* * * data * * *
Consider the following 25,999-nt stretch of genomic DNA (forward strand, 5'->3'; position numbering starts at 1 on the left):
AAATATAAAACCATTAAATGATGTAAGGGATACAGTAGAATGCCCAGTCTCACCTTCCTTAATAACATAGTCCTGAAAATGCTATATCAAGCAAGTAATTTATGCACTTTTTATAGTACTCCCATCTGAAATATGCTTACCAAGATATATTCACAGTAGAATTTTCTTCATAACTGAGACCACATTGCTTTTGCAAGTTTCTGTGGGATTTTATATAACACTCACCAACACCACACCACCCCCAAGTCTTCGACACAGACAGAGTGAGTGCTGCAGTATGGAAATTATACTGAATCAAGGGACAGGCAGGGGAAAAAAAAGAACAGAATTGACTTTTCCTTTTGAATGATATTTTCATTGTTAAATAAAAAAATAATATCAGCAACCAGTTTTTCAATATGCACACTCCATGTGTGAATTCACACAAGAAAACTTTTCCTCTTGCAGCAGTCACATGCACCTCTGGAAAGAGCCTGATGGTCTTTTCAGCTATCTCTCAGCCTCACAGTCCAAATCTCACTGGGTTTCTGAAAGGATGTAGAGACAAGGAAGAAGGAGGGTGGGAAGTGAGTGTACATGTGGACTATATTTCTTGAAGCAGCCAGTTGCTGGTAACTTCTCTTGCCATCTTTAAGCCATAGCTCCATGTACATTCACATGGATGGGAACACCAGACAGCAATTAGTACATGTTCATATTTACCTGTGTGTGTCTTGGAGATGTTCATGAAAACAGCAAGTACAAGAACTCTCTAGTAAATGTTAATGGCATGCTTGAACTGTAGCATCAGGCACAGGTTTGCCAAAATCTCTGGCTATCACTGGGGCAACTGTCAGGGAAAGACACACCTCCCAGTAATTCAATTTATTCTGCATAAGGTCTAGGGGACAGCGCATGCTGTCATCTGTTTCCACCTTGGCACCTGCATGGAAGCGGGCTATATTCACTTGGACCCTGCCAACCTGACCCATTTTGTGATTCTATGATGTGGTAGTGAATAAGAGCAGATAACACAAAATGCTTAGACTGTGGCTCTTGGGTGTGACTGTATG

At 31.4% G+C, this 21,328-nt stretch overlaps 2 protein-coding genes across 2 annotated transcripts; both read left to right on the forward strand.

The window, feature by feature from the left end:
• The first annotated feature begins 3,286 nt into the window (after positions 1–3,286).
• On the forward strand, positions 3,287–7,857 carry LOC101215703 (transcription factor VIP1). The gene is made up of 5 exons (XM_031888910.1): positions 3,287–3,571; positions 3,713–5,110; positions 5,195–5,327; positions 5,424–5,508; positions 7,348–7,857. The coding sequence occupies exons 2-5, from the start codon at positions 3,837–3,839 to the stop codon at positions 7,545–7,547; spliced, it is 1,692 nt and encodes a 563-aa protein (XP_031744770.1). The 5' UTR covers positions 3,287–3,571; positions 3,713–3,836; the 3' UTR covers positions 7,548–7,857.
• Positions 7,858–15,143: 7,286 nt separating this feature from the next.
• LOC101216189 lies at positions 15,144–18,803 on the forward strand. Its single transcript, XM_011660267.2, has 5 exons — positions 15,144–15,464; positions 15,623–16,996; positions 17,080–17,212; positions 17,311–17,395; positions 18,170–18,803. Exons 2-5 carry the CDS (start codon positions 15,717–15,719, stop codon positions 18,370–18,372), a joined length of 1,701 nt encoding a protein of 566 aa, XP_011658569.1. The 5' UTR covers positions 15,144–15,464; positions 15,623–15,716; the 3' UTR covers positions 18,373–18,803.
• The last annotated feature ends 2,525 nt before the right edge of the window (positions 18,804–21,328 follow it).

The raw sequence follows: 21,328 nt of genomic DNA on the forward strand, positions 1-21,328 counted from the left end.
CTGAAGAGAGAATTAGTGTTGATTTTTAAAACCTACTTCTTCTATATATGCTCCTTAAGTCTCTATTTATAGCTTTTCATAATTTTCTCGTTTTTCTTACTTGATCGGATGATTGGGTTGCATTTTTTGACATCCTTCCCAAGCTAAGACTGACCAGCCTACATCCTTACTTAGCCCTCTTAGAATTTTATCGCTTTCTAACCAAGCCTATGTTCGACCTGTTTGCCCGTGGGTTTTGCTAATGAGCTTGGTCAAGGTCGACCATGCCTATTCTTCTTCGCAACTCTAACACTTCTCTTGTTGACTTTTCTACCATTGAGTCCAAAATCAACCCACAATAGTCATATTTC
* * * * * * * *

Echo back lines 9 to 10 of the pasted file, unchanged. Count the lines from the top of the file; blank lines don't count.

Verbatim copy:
• The last annotated feature ends 2,525 nt before the right edge of the window (positions 18,804–21,328 follow it).

The raw sequence follows: 21,328 nt of genomic DNA on the forward strand, positions 1-21,328 counted from the left end.